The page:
October 13, 2006
October 13, 2006 - The chasm remains vast between the state and the U.S. Fish and Wildlife Service on Wyoming's attempts to have wolves removed from federal protection. That gap widened further Tuesday when state officials filed a lawsuit in federal court seeking an order directing the federal agency to proceed with delisting the gray wolf in the Northern Rockies.
In July, the federal wildlife agency rejected Wyoming's petition for delisting, continuing steadfast in the agency's demands that for delisting to proceed, wolves must be: classified as trophy game animals; that the state commit to maintaining some wolf packs in northwest Wyoming outside national parks; and that the state change its definition of what constitutes a wolf pack so that Montana, Idaho and Wyoming all use similar definitions.
Wyoming Attorney General Pat Crank said the state has concerns about the growing wolf population. "It's a very serious issue with regard to the health of our other wildlife herds. It's a serious issue with regard to our livestock producers," he said.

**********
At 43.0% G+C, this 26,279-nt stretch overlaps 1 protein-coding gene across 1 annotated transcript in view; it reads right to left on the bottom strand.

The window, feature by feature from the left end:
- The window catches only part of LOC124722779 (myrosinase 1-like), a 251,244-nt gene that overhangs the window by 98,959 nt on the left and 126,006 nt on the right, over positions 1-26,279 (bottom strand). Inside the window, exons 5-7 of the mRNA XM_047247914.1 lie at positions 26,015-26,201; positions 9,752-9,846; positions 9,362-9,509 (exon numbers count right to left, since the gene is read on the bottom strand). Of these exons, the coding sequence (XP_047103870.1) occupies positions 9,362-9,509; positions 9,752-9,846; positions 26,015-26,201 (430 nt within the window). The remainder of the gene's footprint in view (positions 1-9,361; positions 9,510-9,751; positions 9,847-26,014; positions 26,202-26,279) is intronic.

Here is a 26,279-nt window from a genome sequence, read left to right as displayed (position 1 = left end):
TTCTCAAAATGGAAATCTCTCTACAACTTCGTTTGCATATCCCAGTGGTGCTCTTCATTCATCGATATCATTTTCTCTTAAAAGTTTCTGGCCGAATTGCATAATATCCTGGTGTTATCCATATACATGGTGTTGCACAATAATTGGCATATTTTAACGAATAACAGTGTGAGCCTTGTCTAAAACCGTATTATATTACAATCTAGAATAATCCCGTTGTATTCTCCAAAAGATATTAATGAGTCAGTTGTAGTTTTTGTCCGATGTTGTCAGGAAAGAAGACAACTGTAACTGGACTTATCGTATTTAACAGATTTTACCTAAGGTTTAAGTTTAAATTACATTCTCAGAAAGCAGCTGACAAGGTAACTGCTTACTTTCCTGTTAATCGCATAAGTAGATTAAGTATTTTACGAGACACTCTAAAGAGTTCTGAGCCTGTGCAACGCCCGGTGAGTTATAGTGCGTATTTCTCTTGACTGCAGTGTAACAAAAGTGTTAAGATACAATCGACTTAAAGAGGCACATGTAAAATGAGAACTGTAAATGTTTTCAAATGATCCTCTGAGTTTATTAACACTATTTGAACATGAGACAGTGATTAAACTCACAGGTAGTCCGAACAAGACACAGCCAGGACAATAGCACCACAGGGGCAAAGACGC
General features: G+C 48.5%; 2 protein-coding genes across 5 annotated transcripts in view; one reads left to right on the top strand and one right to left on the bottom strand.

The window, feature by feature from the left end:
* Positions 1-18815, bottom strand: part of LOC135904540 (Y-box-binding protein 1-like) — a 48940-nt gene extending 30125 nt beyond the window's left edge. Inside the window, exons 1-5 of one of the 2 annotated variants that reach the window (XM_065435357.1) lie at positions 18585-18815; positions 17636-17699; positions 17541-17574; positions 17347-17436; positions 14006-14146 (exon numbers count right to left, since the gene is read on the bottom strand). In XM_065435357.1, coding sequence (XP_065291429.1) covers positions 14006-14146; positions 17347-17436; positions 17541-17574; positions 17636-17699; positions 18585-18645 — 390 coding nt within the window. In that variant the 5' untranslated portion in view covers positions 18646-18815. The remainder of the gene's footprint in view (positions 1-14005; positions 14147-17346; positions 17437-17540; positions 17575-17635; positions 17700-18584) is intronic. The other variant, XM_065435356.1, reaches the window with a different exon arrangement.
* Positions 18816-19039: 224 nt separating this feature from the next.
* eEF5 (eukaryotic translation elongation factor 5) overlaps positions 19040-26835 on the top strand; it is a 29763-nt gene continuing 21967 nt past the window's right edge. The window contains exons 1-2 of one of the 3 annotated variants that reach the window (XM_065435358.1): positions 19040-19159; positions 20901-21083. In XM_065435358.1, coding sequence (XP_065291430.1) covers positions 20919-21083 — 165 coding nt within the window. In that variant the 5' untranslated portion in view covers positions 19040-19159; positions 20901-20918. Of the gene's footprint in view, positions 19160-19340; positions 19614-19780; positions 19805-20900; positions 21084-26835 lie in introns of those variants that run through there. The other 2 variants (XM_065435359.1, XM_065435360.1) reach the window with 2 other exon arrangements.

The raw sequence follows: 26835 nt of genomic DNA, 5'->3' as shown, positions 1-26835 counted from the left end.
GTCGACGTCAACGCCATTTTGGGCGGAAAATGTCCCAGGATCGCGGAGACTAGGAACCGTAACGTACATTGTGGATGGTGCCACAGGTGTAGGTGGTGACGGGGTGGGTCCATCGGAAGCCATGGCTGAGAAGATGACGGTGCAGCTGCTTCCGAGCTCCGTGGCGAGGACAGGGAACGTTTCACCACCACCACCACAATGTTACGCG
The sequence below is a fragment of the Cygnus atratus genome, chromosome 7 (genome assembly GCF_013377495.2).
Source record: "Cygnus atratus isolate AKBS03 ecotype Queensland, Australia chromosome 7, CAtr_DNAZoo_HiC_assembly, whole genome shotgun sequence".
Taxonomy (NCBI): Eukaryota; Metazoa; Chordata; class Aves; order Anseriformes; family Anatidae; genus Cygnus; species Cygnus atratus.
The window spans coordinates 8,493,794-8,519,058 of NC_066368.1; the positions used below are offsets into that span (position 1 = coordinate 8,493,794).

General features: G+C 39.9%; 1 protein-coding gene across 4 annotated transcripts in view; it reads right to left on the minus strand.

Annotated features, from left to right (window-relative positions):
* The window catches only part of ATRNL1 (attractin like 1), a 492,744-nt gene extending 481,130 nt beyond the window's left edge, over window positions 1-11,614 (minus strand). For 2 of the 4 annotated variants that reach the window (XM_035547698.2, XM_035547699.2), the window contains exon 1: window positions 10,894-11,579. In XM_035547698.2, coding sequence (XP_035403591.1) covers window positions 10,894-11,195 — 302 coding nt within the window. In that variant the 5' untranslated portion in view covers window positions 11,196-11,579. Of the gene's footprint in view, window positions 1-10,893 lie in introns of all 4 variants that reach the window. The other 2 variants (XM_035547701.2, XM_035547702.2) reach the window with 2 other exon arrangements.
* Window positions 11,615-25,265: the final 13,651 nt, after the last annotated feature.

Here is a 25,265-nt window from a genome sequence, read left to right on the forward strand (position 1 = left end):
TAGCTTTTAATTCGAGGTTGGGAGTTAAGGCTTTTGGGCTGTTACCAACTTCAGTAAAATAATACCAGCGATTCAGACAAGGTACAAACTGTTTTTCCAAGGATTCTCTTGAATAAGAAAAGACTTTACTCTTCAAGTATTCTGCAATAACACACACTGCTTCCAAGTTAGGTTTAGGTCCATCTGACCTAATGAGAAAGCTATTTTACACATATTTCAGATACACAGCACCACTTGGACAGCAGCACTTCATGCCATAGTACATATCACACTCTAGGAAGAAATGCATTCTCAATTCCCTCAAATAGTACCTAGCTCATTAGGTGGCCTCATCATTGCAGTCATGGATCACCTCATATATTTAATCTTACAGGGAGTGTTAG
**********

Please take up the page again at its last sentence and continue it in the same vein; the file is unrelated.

Jim Magagna, executive vice president of the Wyoming Stock Growers Association and past president of the American Sheep Industry Association, said his group and others, known as the Wolf Coalition, strongly support the state lawsuit.
"We're seeing tremendous growth in the population," Magagna said. "And each year we're seeing more wolf predation of livestock and they are more dispersed over a geographical area."
The minimum recovery goal for wolves in the Northern Rockies is a total of 30 breeding pairs and at least 300 wolves, with Montana, Idaho and Wyoming each sustaining a minimum of 10 breeding pairs and 100 wolves for a minimum of three consecutive years. This goal was attained in 2002. Last month, fish and wildlife estimated the tri-state area contains a minimum of 1,229 wolves and 87 breeding pairs, including 309 wolves in Wyoming, with 24 potential breeding pairs. Reprinted in Part from The Jackson Hole Star Tribune